Have you Tasted the New Cassava Bread?

Cassava Bread

Next to rice, bread is probably the most common denominator on the table of rich and poor Nigerians. 

This may be why the Federal Government is making efforts to keep this staple within the reach of the average Nigerian. 

How feasible is this? 

What multiplier effects would this have on the common Nigerian whose other main staple, garri, is a product of cassava?

 How acceptable is the idea of cassava bread to bakers and of course the consumers?

More than N200 billion will be saved annually from wheat importation when the Federal Government’s initiative of 40 percent cassava flour and 60 wheat in a loaf of bread finally takes off in the country, the Minister of Agriculture, Dr Adewunmi Adesina, has been quoted as saying on many occasions. Nigeria, experts have said, spends more than N625 billion on wheat importation yearly. 

Contrary to the opinion of many, cassava bread is not a wholly new concept neither is it absolutely exclusive to the current administration.

According to the President, Association of Master Bakers, Confectioners and Caterers of Nigeria, Chief Bayo Folarin, the policy actually started in the dying days of military era in the country. He pointed out that former President Olusegun Obasanjo took it up and passed it to the current administration.
 Folarin said, “This is the third era this same policy will come up.

 A military administration put the percentage of cassava in bread at six.
Cassava Bread

Samples of Cassava Bread

Later, Obasanjo said it would be 30 per cent, which was later reduced to five per cent; but all these did not work because of challenges.

We are waiting to see how the 40 per cent inclusion of cassava in bread will work.” It was not Folarin alone who perceived some challenges in the coming to being of the initiative. Many a Nigerian have also asked questions about the workability of the scheme and whether or not the gains are only and strictly economical, at least on the part of the Federal Government. 
The major question on most lips now, however, is its feasibility.

This question has been answered by the United African Company (UAC), one of the foremost bread and confectioneries producers to latch on to the policy. UAC has begun the production of bread with 10 per cent cassava inclusion, through which the company fine tuned its processes and increased the cassava flour component to 20 per cent and then 30. UTC, another bread and confectionaries producer, recently in an elaborate ceremony had launched its cassava flour-included bread called “Starloaf ”.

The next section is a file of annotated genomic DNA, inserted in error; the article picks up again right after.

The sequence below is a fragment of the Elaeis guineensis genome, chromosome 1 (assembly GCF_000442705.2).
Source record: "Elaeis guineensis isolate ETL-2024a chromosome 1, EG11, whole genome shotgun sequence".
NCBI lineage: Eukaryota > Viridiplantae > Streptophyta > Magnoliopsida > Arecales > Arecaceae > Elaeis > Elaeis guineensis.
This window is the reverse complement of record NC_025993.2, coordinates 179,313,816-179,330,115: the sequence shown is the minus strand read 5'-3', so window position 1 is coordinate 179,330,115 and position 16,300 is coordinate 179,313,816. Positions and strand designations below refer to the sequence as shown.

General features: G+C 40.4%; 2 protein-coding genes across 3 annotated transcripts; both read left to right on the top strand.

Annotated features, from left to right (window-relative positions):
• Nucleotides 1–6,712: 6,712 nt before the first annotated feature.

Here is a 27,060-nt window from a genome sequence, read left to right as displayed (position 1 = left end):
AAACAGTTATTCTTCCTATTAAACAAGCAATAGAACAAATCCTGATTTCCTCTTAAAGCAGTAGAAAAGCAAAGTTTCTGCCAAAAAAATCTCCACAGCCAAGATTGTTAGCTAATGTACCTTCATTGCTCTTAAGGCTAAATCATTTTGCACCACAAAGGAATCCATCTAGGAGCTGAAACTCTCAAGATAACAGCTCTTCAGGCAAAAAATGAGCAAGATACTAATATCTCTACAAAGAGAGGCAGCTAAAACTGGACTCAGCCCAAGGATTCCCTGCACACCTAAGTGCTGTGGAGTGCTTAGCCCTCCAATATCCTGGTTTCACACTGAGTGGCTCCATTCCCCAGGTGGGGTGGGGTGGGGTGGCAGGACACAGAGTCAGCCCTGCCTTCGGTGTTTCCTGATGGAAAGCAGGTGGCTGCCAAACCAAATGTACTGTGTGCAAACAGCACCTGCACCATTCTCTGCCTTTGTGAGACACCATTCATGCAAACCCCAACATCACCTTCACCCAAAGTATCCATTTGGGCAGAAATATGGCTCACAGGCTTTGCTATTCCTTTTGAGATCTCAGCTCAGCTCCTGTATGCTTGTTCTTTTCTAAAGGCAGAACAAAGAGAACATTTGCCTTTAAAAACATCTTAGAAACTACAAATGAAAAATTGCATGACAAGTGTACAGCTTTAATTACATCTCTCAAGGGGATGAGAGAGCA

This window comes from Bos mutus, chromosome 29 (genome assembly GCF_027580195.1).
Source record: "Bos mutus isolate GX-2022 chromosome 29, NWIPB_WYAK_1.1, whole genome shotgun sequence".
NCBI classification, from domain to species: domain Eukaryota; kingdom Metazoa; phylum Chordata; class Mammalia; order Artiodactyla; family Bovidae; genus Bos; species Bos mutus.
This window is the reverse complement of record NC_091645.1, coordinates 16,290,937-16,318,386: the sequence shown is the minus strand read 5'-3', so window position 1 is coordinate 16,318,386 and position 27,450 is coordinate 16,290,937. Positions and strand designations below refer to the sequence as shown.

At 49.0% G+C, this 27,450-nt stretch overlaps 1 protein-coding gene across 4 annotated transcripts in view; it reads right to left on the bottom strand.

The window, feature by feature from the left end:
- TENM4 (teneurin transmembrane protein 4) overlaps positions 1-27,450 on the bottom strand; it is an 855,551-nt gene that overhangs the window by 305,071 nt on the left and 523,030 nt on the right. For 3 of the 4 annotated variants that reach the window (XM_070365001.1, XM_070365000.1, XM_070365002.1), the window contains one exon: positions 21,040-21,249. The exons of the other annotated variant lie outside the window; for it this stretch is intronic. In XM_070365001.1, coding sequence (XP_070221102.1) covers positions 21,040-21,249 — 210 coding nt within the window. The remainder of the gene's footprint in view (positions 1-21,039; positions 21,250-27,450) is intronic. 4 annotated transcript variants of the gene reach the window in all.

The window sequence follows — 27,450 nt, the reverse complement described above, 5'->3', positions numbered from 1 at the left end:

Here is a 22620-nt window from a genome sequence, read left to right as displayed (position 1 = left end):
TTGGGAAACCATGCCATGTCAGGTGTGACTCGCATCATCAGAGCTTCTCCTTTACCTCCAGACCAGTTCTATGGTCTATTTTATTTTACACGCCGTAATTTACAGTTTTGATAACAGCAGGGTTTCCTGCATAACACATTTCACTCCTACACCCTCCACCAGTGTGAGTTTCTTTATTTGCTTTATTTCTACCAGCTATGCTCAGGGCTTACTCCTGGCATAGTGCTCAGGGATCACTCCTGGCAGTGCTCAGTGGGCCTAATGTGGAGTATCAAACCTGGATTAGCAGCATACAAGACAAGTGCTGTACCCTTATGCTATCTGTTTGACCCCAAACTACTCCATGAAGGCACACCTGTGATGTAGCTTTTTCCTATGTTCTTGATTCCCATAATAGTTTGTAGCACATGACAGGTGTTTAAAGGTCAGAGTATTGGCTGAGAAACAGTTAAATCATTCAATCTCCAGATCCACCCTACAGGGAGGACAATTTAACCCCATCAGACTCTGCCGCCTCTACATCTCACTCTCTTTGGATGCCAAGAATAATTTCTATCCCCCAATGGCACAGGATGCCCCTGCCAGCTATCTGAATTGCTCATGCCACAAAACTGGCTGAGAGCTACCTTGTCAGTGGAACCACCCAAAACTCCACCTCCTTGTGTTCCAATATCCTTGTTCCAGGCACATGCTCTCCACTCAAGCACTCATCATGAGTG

UTC Plc Managing Director and chief baker, Mrs. Foluso Olaniyan said the bread is ‘good to go’ having been under the certification searchlight of the National Agency of Food, Drug Administration and Control (NAFDAC), millers and other international agencies for which it had got the nod to set sail to grocer’s shelves within and beyond Nigeria’s borders.

Also, the Agriculture Minister a couple of weeks ago insisted that it was feasible and that the Federal Government was determined to ensure that before 2015, cassava bread would replace wheat bread in the country.

The minister made the declaration in Uyo, the Akwa Ibom State capital, while declaring open a twoday practical training organised by his ministry for about 70 Master Bakers drawn from the South-South geo-political zone on the use of cassava flour to make bread.

Adesina, who was represented by his Special Adviser, Technical, Mr. Tony Egba, expressed regret that despite the fact that Nigeria was the largest producer of cassava in the world, the cassava tuber was only reduced to garri and fufu for public consumption. 

With this development, Nigerians have also expressed fears on the multiplier effects, the eventual implementation of the initiative may have on the economy of the common Nigerian especially as it affects cassava which is the main source of other staples like garri, elubo, fufu, akpu and the rest.

But Dr. Oludiran Akinleye an Agricultural Economist with specialisation in Food and Agricultural Policy said there is no cause for alarm describing the situation that would evolve as a win-win one for all and sundry. “It is a positive development to the Nigerian economy.

And it is a win-win implication. There is nothing negative about the idea of a cassava or potato bread in as much as local content and its multiplier effects is concerned,” he assured frightened Nigerians in an interview with Saturday Mirror.

 On the anxiety expressed in some quarters as to the health implication of the project, Oluwakemi Fashina an experienced nutritionist, allayed the fears.

To her, cassava if processed into bread will give the body carbohydrate and making bread out of it does not remove anything out of its nutritional content.

 Cassava has nutrients such as thiamine, riboflavin, niacin, phosphorous, iron, a little bit of protein, little fat, ash and water while potato on the other hand is rich in carotene b, vitamins b and c, crude fibre, moisture and fat. 

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